JWR Roger SimonMona CharenLinda Chavez
Larry ElderJonathan S. Tobin
Thomas SowellWilliam PfaffRobert Scheer
Don FederCal Thomas
Left, Right & Center
Jewish World Review / April 15, 1998 / 19 Nissan, 5758

Thomas Sowell

Thomas Sowell Clinton in Africa

PRESIDENT CLINTON IN AFRICA was like Clinton in the United States --- as phony as a three-dollar bill.

His apology for slavery while in Uganda was a complete farce. Most people of African ancestry in the United States originated in West Africa, not in Uganda, which is much farther east. It is doubtful whether anyone from Uganda was ever brought to the United States.

The idea that people in Africa are owed an apology ignores history as much as Clinton slavery ignored geography. It was the people of Africa who captured and sold the slaves who ended up in the Western Hemisphere.

White men died like flies in Africa during the era of slavery. They were not about to linger around trying to capture Africans, even if the local rulers had let them. Europeans brought their ships to the West African coast, bought slaves that were already available and got out of there as soon as possible, before they caught malaria or some of the many other African diseases, for which they had neither immunity nor medicine.

Africans, like most other non-Western peoples, saw nothing wrong with slavery. Only within Western civilization, and within the past two centuries, did the idea arise and spread that slavery was a moral abomination.

Neither Africans, Asians, Arabs nor the indigenous peoples of the Western Hemisphere shared this Western view of slavery. All of them resisted and evaded attempts to stamp out slavery. Only the fact that the West had overwhelming military power and worldwide empires in the nineteenth century caused slavery to be destroyed.

Where the West did not have direct control, their influence, money and threats caused other governments to ban slavery. But no other civilization derived from within itself a moral revulsion against slavery.

Yet innumerable writings, movies and television specials create and perpetuate the notion that the West in general -- or the United States in particular -- has some special guilt for an evil that the entire human race participated in for thousands of years, and which only the West belatedly recognized as morally intolerable.

Children are still being bought and sold by the thousands in Nigeria and Benin, and 30,000 African slaves are at this very moment being held under brutal conditions in Mauritania.

If anything, Clinton should have been listening to apologies for slavery from his African hosts.

Politically, of course, none of this matters.

None of what happened on Clinton's Africa trip was really about history, geography or morality. It was about Clinton's appeal to his political supporters back home in the United States, especially black politicians, whom he will need if special prosecutor Kenneth Starr starts indictments or the House of Representatives starts impeachment.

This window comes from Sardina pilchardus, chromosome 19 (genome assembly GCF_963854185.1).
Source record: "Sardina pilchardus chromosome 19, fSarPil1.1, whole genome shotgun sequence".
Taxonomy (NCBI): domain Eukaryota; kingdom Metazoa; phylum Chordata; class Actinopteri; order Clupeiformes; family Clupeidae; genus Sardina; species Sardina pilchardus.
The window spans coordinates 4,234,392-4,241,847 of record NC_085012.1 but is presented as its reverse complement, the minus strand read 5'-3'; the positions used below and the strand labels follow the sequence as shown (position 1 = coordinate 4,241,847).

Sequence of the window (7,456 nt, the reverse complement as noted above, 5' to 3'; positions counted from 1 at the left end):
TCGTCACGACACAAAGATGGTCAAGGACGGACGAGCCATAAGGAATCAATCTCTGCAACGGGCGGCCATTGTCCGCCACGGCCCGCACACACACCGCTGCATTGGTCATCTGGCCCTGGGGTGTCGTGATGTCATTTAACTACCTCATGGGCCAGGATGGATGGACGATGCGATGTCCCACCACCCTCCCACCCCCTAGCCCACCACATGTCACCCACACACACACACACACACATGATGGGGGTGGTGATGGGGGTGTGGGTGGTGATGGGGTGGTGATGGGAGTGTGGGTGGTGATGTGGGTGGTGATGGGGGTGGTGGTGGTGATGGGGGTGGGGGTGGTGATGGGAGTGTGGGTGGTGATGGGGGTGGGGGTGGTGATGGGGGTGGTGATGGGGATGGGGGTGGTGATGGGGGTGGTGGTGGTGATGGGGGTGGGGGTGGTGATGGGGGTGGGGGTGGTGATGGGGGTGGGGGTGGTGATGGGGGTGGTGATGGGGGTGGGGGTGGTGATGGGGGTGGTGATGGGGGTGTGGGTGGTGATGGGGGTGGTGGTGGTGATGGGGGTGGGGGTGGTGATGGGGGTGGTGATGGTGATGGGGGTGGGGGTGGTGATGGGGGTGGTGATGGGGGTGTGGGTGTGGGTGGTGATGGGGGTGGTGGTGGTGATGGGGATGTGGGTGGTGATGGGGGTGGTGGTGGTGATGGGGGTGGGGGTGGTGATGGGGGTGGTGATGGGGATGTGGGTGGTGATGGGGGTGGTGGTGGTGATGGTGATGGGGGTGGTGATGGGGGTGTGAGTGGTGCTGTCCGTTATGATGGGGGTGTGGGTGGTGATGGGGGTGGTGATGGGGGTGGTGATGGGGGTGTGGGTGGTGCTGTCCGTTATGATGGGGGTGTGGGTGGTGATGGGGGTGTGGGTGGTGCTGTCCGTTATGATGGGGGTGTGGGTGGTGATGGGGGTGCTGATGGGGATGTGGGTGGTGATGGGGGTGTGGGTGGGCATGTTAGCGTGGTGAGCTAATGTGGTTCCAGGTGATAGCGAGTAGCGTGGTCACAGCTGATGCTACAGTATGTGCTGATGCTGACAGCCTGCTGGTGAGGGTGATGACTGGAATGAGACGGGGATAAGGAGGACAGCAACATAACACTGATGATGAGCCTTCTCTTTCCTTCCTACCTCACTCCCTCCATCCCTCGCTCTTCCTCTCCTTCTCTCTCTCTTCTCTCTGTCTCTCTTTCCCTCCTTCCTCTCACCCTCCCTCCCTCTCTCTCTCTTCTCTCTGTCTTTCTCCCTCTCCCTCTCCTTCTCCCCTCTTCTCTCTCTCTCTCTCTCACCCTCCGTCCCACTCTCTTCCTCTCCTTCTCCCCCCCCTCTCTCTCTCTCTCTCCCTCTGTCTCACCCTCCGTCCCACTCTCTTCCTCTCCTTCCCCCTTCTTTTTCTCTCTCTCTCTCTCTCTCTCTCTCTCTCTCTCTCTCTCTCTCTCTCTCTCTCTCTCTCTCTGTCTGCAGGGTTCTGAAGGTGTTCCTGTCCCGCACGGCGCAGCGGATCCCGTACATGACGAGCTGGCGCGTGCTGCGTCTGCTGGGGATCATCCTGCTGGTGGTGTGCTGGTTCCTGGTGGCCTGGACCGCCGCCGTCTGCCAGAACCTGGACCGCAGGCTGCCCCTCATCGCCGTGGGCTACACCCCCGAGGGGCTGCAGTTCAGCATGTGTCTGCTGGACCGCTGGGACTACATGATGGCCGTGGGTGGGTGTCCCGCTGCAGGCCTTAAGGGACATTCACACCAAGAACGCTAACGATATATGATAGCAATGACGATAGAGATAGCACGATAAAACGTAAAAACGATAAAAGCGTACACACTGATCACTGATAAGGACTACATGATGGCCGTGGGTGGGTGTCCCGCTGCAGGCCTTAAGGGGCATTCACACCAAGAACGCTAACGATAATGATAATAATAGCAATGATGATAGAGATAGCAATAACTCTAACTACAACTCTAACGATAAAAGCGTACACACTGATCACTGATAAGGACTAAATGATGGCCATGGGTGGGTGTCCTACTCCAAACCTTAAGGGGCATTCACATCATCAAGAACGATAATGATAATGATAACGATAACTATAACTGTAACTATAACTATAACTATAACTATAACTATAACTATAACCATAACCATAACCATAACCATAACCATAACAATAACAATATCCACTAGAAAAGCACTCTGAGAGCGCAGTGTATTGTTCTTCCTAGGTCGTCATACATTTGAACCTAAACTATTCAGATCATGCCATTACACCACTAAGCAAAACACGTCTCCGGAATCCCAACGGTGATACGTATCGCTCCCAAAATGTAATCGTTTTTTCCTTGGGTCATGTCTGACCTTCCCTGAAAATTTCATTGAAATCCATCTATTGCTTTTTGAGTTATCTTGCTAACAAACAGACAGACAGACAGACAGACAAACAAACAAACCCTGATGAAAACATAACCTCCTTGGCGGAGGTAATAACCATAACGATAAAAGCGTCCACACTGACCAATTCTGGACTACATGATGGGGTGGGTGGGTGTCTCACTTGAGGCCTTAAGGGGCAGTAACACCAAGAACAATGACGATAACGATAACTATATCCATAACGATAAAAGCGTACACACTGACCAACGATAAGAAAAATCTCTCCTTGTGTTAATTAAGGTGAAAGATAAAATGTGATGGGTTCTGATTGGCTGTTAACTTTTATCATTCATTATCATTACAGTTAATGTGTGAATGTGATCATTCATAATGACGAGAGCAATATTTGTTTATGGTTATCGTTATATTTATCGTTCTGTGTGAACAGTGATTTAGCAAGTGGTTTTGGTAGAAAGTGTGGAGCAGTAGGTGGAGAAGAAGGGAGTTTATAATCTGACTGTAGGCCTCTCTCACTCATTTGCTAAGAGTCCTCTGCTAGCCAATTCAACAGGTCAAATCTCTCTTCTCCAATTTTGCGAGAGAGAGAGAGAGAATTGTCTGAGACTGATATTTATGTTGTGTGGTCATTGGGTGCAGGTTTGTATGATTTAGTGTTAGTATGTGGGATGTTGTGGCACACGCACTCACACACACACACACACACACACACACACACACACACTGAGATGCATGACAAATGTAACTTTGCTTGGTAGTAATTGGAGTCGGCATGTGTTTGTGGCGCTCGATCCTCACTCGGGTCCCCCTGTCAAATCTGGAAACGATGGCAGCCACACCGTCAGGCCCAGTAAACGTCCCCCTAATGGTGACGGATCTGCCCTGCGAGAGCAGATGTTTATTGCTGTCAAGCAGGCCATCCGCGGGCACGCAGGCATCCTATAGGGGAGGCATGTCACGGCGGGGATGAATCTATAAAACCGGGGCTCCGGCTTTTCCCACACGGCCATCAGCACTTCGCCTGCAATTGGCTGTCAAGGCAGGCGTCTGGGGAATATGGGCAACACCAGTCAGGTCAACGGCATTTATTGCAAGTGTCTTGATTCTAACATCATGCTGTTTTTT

In a more subtle way, Clinton was playing the race card as surely as O.J. Simpson's lawyers. And for the same reason -- to escape the consequences of his own actions.

Although there is loose talk in the media about "Clinton-haters," what ultimately happens to Bill Clinton is of minor importance in the grand scheme of things, and I doubt if many of his critics are really focussed on him, as such.

What matters infinitely more is preserving the rule of law that has spared us the tragic fates of so many other countries, all around the world. We should never forget that, even today, the rule of law is the exception -- not the rule -- among the nations of the world.

Our great blessings as Americans come not from our personal merits but from our having the good fortune to live under a rare form of government, with a constitution dedicated to preventing concentrations and abuses of power. Preserving that far outweighs any of the so-called "real issues" that people want to get to, like another social program or another tax break.

It is not Clinton himself who is dangerous -- at least not now, as a lame-duck president. What is dangerous is letting any president get away with flaunting the law, for others are certain to follow in his footsteps and continue dismantling the barriers against abuses of power. Those barriers are our only protection and the only protections for our children and our children's children. That is the real issue.


4/13/98: "Bundling and unbundling "
4/9/98: "Rising or falling Starr "
4/6/98: "Was Clinton ‘vindicated'? "
3/26/98: "Diasters -- natural and political"
3/24/98: "A pattern of behavior"
3/22/98: Innocent explanations
3/19/98: Kathleen Willey and Anita Hill
3/17/98: Search and destroy
3/12/98: Media Circus versus Justice
3/6/98: Vindication
3/3/98: Cheap Shot Time
2/26/98: The Wrong Filter
2/24/98: Trial by Media
2/20/98: Dancing Around the Realities
2/19/98: A "Do Something" War?
2/12/98: Julian Simon, combatant in a 200-year war
2/6/98: A rush to rhetoric

©1998, Creators Syndicate, Inc.